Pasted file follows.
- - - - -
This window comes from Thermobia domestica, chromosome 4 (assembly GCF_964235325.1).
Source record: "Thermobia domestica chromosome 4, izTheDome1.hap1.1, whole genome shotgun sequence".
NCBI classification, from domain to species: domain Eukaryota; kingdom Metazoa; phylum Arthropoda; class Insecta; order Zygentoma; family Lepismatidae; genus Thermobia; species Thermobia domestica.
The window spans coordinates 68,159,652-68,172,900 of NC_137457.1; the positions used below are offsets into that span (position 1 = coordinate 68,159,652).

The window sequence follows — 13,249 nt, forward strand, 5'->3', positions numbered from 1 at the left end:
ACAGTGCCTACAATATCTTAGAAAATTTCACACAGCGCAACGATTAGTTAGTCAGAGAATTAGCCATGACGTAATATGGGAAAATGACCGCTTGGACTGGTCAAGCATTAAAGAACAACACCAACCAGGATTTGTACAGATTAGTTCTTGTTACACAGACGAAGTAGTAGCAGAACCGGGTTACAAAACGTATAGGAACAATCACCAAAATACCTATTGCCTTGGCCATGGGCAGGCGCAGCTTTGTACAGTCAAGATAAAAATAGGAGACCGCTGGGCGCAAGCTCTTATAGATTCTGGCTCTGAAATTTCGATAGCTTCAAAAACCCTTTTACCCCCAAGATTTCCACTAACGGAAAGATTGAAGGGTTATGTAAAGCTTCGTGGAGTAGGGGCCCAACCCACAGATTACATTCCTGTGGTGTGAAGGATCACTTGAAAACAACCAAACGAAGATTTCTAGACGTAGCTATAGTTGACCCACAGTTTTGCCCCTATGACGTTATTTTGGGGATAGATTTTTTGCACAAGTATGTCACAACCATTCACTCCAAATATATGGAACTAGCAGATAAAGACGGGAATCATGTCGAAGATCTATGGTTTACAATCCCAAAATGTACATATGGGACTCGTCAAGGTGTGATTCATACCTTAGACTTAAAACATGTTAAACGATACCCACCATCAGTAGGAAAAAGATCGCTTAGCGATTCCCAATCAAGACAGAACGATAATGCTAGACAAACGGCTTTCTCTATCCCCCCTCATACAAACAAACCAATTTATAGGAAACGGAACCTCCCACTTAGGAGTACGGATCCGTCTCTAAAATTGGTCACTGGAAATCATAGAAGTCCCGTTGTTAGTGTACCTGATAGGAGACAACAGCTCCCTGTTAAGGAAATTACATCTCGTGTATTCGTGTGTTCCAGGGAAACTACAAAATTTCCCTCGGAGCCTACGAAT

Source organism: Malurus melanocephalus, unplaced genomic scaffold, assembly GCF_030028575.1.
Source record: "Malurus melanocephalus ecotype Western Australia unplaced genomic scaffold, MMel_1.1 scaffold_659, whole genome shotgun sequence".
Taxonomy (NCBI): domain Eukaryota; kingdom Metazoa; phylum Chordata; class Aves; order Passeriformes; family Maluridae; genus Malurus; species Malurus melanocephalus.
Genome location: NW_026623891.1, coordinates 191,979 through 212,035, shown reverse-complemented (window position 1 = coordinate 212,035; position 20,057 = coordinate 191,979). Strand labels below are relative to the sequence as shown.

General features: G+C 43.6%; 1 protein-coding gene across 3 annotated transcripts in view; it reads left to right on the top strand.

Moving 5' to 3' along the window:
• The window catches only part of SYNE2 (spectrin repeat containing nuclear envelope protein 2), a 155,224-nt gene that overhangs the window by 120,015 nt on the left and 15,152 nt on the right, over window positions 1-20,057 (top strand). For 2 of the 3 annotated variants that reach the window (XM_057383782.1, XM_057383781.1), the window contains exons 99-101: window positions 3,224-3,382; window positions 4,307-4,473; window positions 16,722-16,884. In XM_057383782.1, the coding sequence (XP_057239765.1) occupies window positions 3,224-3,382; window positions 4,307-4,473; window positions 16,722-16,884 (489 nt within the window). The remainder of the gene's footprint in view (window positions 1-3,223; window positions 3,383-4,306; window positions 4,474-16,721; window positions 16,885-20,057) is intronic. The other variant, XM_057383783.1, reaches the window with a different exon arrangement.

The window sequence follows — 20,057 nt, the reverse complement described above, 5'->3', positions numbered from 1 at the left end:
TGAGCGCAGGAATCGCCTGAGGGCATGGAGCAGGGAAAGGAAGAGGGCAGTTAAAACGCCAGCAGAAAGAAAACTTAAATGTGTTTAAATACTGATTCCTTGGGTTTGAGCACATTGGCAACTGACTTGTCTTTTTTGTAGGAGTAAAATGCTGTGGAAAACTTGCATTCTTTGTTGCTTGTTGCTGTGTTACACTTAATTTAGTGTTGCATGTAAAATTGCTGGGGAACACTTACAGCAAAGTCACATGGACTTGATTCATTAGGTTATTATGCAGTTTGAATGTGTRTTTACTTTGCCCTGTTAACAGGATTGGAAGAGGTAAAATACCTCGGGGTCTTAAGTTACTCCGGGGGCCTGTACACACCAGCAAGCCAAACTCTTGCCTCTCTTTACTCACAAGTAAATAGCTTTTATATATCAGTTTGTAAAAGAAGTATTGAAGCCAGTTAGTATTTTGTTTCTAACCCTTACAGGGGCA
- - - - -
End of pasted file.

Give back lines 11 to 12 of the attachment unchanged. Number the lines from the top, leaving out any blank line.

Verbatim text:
General features: G+C 43.6%; 1 protein-coding gene across 3 annotated transcripts in view; it reads left to right on the top strand.

Moving 5' to 3' along the window: